The Red Devils fought during the Japanese attack on Pearl Harbor. Based on Wake Island, VMFA-232 lost nine aircraft while ten more needed a major overhaul. During WWII, they flew the SBD Dauntless, a naval scout and dive bomber aircraft. On Guadalcanal, they were part of the Cactus Air Force at Henderson Field. They also flew close-air-support missions during the Battle of Okinawa and across the mainland of Japan.
During the Vietnam War, 232 flew the F-8 Crusader and F-4 Phantoms in 1968, 1969, and again in 1972. In 1988, they completed the transition to the F/A-18 Hornet and were among the first to cross the border in Operation Desert Storm. The squadron took part in the 2003 invasion of Iraq and has deployed to Afghanistan as part of Operation Enduring Freedom. NASA Astronaut Randolph Bresnik, STS-129 on the Space Shuttle Atlantis and member of Soyuz MS-05, both International Space Station missions, was a prior member of the Red Devils.
The Air Force’s Oldest Still Active Fighter/Attack Squadrons
1st Reconnaissance Squadron – The Air Force’s Oldest Squadron is also the United States military’s oldest flying unit, was established in March of 1913 to support American military action on the border of the United States and Mexico. The 1st Reconnaissance Squadron, also known as 1 RS, is based at Beale Air Force Base in California. During its 105 year history, 1 RS has 47 different aircraft, beginning with the Curtiss JN-3 airplanes, transitioning to the SR-71 Blackbird, and then today the U-2 Dragon Lady.
Originally named the 1st Aero Squadron, this storied unit flew in WWI under the direction of the French. As early as mid-1917 their aircraft would provide reconnaissance for French troops prior to the United States officially entering the war. During many offensive operations by the United States during WWI, 1st Aero would provide intelligence gathering for ground commanders.
They have participated in engagements during WWI, WWII, Vietnam, and the Global War on Terrorism. 1 RS also flies the RQ-4 Global Hawk unmanned surveillance aircraft.
The Army’s Oldest Aviation Unit
It’s more difficult to identify the aviation battalion that is recognized as the U.S. Army’s oldest active air squadron. Prior to the Air Force becoming its own military branch in 1947, there was the Army Air Corps. Once the Air Force was established, Army aviation would involve mostly helicopters. Technically with the original Army Air Corps coming under the command of the U.S. Army, the 1st Reconnaissance Squadron could also be claimed by the U.S. Army. Here we are identifying the oldest active U.S. Army aviation unit.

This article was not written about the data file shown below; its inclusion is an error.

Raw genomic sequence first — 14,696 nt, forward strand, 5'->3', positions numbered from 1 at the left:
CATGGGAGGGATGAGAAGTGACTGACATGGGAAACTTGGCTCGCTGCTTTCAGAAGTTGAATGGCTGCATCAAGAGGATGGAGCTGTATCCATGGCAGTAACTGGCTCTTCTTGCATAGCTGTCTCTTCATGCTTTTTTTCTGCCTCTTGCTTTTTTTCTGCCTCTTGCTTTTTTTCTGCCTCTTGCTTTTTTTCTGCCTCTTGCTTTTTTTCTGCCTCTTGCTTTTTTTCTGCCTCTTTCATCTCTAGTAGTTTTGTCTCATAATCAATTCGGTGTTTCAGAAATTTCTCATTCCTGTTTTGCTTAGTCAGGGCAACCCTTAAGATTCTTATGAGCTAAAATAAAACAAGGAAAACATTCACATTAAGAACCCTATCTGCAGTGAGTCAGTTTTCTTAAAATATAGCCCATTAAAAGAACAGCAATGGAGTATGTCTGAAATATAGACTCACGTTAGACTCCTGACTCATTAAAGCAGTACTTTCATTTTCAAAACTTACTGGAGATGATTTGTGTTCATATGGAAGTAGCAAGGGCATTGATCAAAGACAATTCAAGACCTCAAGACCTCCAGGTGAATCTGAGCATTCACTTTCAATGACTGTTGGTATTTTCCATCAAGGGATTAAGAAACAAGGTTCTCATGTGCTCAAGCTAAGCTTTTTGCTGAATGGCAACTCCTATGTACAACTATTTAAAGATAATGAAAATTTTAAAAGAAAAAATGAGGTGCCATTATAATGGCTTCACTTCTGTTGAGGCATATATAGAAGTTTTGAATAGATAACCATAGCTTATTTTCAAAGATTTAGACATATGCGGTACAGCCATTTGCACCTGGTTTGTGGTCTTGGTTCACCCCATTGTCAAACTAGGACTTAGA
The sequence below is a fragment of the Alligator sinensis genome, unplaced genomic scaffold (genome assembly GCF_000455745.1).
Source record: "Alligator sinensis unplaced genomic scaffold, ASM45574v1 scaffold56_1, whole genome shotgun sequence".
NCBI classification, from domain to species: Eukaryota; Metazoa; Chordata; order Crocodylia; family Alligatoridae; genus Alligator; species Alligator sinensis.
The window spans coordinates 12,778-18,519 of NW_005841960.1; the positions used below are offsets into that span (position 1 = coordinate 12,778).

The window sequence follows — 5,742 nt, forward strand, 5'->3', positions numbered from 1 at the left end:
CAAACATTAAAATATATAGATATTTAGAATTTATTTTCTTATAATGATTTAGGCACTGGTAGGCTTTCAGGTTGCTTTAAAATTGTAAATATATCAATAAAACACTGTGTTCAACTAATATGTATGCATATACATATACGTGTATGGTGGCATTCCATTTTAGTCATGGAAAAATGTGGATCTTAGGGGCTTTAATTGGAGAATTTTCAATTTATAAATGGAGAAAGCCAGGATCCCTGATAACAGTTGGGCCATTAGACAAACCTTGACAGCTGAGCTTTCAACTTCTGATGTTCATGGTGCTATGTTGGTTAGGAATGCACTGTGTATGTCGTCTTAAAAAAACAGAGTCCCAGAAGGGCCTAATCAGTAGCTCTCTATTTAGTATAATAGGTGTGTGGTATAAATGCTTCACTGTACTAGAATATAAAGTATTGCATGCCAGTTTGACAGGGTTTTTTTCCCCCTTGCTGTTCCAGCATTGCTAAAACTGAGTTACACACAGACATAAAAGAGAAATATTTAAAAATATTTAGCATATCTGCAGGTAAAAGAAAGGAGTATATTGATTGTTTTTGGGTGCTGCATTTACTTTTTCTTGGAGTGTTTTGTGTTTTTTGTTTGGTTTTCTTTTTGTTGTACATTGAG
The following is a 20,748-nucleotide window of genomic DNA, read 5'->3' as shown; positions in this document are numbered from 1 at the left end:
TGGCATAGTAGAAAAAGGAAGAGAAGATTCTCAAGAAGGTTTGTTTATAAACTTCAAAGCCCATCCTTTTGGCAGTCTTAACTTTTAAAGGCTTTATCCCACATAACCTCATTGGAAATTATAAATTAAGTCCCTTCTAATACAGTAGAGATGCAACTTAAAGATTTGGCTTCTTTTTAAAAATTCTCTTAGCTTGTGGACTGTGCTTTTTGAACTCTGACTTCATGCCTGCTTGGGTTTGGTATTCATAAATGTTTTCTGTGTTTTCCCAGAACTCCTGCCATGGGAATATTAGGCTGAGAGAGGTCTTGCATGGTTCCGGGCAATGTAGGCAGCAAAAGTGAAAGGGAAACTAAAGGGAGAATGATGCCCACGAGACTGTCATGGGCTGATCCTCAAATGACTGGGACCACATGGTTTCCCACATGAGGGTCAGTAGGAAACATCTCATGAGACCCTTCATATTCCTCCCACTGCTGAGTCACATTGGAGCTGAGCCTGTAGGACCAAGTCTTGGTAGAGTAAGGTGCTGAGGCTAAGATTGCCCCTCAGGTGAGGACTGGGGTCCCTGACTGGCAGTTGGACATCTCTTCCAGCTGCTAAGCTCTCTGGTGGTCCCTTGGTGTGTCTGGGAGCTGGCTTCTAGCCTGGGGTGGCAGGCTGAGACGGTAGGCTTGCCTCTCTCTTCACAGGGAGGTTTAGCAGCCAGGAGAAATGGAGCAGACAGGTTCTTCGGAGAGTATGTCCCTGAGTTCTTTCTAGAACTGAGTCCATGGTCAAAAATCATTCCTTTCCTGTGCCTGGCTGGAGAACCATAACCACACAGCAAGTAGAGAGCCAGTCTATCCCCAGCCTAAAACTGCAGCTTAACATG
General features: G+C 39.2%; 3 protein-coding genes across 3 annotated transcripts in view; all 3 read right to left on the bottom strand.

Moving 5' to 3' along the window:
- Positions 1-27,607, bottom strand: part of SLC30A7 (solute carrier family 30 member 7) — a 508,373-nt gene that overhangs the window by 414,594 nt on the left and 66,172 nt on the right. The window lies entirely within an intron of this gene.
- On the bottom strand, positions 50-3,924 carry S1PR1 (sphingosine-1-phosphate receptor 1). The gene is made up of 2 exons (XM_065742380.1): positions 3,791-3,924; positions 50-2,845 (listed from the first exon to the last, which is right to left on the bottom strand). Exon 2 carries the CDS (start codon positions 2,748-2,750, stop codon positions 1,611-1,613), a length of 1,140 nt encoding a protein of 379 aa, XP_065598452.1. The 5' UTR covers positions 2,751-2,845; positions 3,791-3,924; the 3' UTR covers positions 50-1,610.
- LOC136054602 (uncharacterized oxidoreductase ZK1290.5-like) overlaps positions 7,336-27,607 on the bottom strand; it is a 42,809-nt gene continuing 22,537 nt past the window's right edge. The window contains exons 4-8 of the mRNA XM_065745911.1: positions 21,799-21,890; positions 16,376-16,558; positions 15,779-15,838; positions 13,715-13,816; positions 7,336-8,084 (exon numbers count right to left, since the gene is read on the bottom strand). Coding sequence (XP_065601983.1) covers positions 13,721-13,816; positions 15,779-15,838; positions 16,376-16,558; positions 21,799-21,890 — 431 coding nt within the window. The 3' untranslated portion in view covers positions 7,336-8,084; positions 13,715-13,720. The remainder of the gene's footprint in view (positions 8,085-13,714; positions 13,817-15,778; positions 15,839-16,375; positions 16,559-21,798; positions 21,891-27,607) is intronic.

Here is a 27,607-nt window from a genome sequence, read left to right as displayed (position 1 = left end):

101st Aviation Regiment – The 101st Aviation Regiment was established in December 1950 in Korea during the Korean War. Army aviation during the Korean War operated the Bell H-13 Sioux and Hiller H-19 Chickasaw helicopters. The 101st currently flies the AH-64 Apache Longbow attack helicopter. Battalions of the 101st have participated in the Korean War, Vietnam War, Operation Desert Storm, and the War on Terrorism in Iraq and Afghanistan.
Since the Wright Brothers proved that the aircraft could fly and eventually propel itself with an engine to carry men and supplies over longer and longer distances, the use of aircraft for military purposes was inevitable. The Wright 1908 Military Flyer that carried one or two people has today evolved into stealth aircraft that carry weapons and personnel non-stop around the world.
Over time, an aviation unit may change the type of aircraft it flies, or be assigned a newer version, requiring a new mission role. Oftentimes, these role changes result in a unit’s name being adjusted slightly to reflect the change. For instance, VFA-14 in 1920 was listed as VT-5 and was a torpedo and bombing squadron. During WWII, they were VS-41 and VB-41 as scouting and bombing squadron. In 1949, as a fighter squadron, they were VF-14. On December 1 in 2001, they became VFA-14 as a strike-fighter squadron.
Even though aviation roles and names will change, you can be assured that United States aviation units will be on the cutting edge and set the bar on the battlefield both in the air and on the ground.
USS Lexington Wreckage Discovered in Pacific with VFA-31 Wildcats
In the video below you will see footage from the wreckage of the aircraft carrier, the USS Lexington. The Lady Lex was sunk during the Battle of the Coral Sea in World War II. At 38 second mark, you will see one of the two Grumman F4F-3s belonging to VFA-31 that were found with this wreckage 2 miles below the surface. During the battle, VFA-31 was attached to the USS Lexington.